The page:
Oracle moves its business software into the cloud


Not long after leaving Oracle to start Salesforce, Benioff emerged as cloud computing’s more persuasive evangelist.

Salesforce.com is expected to generate $3 billion in annual revenue this year and has a market value of $19 billion.

Ellison, who has an estimated fortune of $36 billion, was one of Salesforce’s earliest investors. He also owns a 46-percent stake in a Salesforce rival, NetSuite Inc., run by another former Oracle executive, Zach Nelson.

Oracle’s expansion into cloud computing also puts Ellison on a collision course with an old antagonist, software entrepreneur David Duffield. Ellison bought Duffield’s former company, PeopleSoft, for $11.1 billion in 2005 after a bitter takeover battle that lasted 18 months.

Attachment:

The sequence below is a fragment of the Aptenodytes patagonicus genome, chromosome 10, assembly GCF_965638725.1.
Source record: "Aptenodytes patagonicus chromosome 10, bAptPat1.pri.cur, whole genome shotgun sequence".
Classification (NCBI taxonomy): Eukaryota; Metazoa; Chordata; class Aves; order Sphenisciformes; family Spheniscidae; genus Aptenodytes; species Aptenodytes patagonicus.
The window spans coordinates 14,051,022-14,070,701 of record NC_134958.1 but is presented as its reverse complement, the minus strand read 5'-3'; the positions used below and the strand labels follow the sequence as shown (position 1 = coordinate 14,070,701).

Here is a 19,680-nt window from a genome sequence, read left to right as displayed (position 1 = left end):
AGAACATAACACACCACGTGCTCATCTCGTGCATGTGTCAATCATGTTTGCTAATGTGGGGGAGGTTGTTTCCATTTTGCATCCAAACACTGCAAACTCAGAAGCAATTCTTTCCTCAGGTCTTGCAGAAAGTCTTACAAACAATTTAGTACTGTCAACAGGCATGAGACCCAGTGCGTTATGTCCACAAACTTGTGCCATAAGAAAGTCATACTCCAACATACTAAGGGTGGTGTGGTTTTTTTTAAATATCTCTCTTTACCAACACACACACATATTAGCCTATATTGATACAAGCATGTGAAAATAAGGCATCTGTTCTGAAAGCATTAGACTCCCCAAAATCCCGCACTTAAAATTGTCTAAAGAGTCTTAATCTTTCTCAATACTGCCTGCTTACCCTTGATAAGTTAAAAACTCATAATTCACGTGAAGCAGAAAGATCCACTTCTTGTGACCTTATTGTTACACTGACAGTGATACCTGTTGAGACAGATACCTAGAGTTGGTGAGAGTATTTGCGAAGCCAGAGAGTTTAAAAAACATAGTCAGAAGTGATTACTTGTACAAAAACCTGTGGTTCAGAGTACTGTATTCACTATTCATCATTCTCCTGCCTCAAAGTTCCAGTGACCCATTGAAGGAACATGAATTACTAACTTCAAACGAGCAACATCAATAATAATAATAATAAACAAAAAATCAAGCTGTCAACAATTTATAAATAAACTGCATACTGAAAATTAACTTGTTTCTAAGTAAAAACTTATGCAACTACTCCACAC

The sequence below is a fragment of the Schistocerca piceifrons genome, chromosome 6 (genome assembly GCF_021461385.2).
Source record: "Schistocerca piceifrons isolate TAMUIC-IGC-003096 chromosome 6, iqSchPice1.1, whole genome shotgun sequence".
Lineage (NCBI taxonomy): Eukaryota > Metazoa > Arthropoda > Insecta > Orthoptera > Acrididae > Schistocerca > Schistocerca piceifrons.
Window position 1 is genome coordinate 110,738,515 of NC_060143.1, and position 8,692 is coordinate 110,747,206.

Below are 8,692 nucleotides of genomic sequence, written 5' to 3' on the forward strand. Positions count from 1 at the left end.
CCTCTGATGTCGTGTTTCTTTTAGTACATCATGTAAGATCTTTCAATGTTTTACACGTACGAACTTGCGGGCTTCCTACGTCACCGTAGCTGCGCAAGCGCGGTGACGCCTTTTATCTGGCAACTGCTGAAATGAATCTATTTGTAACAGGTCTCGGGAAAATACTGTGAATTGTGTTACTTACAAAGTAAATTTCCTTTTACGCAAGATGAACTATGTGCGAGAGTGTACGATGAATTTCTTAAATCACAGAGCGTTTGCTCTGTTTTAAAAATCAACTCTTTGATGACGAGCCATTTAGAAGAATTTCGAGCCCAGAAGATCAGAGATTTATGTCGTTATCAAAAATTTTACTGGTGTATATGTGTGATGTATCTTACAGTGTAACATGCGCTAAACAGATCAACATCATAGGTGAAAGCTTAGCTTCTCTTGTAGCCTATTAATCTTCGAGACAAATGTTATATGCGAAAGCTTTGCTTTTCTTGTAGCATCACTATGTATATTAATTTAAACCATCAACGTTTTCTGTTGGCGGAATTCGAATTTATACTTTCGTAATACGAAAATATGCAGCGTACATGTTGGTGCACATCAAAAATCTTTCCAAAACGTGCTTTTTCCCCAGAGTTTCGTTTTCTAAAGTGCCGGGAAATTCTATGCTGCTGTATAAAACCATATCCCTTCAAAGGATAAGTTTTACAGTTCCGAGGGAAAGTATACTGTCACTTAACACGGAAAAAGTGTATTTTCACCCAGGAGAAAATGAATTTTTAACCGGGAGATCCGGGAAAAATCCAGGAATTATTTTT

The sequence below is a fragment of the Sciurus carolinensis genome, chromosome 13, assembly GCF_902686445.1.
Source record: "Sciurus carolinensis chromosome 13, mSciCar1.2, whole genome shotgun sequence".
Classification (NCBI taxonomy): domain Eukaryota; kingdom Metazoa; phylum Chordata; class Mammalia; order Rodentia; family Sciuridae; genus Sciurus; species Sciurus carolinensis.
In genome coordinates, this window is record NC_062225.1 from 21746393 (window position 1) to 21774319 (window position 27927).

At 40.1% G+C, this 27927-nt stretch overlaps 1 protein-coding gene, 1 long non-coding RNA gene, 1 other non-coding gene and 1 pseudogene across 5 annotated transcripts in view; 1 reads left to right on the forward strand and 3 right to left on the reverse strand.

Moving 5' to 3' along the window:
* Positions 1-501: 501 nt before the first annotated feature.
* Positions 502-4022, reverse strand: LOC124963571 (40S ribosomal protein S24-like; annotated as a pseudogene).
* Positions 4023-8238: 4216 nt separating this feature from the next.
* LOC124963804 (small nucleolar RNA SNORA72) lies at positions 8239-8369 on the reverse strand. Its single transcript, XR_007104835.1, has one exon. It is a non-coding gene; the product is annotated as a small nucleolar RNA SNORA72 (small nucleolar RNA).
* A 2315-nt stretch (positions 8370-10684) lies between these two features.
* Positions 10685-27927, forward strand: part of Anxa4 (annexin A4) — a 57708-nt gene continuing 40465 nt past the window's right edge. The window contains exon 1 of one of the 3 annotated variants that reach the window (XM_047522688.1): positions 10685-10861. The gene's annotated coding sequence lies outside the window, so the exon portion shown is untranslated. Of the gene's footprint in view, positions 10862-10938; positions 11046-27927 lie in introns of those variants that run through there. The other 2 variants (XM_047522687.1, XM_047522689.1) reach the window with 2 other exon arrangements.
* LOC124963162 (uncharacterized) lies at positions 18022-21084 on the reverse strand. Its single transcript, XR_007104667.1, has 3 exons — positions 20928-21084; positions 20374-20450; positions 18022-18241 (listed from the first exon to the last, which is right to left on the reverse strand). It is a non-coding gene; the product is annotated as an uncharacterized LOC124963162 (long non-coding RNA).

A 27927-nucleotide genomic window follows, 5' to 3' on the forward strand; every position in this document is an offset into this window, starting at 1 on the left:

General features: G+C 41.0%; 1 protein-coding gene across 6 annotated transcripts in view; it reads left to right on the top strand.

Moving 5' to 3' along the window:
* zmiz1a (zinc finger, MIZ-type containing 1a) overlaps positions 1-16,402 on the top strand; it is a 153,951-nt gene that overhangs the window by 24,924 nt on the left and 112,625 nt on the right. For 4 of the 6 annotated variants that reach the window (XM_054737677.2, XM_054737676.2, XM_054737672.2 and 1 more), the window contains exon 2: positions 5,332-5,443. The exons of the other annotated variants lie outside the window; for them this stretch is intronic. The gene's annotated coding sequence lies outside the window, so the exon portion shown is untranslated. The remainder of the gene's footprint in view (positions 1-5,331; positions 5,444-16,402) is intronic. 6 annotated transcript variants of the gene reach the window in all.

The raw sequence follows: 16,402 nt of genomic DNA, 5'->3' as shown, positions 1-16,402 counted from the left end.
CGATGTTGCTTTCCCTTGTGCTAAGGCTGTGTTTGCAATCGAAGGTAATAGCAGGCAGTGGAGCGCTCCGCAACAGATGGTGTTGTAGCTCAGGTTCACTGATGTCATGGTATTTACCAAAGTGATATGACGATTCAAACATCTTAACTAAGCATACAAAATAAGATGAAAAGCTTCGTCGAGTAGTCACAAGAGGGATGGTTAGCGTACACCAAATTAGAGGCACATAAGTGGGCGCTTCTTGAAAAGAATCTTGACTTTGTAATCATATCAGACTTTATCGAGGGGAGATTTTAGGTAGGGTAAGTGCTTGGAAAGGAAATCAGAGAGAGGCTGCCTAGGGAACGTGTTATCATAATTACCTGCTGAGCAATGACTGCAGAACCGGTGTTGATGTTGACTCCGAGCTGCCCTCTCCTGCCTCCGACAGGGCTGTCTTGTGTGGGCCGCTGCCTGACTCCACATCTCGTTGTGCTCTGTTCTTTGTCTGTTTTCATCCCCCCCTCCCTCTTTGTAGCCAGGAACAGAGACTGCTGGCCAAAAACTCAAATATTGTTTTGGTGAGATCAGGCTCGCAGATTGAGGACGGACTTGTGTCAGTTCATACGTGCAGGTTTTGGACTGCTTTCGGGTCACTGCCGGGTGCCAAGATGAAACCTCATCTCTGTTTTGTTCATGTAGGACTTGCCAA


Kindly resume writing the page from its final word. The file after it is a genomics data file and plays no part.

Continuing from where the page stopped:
Duffield has since started a cloud-computing service called Workday that sells human resources management tools.

Ellison predicted Oracle eventually will trump Salesforce and Workday by offering a wider and more secure range of services that will fulfill all the cloud computing needs of large companies, government agencies, school districts, and universities.

Oracle’s new services include “”social relationship management” tools to analyze what people are saying on Facebook’s social network and other online forums such as Twitter.

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